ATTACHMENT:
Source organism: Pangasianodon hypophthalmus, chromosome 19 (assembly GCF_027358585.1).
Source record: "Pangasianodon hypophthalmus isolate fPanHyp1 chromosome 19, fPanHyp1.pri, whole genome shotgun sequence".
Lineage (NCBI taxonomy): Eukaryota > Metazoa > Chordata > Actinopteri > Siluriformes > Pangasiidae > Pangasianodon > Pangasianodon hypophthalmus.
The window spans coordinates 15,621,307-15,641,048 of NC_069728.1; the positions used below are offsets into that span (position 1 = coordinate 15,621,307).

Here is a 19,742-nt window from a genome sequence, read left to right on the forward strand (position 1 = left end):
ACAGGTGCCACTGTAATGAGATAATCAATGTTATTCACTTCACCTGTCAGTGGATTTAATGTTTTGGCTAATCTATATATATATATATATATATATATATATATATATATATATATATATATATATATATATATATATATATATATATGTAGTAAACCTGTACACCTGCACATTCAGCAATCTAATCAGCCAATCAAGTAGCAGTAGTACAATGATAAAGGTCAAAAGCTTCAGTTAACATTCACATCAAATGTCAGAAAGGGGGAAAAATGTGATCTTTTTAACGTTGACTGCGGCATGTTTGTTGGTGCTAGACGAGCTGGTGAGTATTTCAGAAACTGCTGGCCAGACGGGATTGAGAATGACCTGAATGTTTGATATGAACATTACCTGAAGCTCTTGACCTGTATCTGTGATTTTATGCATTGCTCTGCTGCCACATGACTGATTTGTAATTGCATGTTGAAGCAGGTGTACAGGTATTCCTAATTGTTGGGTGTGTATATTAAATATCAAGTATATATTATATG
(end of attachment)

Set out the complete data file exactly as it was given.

Source organism: Pangasianodon hypophthalmus, chromosome 19 (assembly GCF_027358585.1).
Source record: "Pangasianodon hypophthalmus isolate fPanHyp1 chromosome 19, fPanHyp1.pri, whole genome shotgun sequence".
Lineage (NCBI taxonomy): Eukaryota > Metazoa > Chordata > Actinopteri > Siluriformes > Pangasiidae > Pangasianodon > Pangasianodon hypophthalmus.
The window spans coordinates 15,621,307-15,641,048 of NC_069728.1; the positions used below are offsets into that span (position 1 = coordinate 15,621,307).

Here is a 19,742-nt window from a genome sequence, read left to right on the forward strand (position 1 = left end):
ACAGGTGCCACTGTAATGAGATAATCAATGTTATTCACTTCACCTGTCAGTGGATTTAATGTTTTGGCTAATCTATATATATATATATATATATATATATATATATATATATATATATATATATATATATATATATATATATATATATGTAGTAAACCTGTACACCTGCACATTCAGCAATCTAATCAGCCAATCAAGTAGCAGTAGTACAATGATAAAGGTCAAAAGCTTCAGTTAACATTCACATCAAATGTCAGAAAGGGGGAAAAATGTGATCTTTTTAACGTTGACTGCGGCATGTTTGTTGGTGCTAGACGAGCTGGTGAGTATTTCAGAAACTGCTGGCCAGACGGGATTGAGAATGACCTGAATGTTTGATATGAACATTACCTGAAGCTCTTGACCTGTATCTGTGATTTTATGCATTGCTCTGCTGCCACATGACTGATTTGTAATTGCATGTTGAAGCAGGTGTACAGGTATTCCTAATTGTTGGGTGTGTATATTAAATATCAAGTATATATTATATG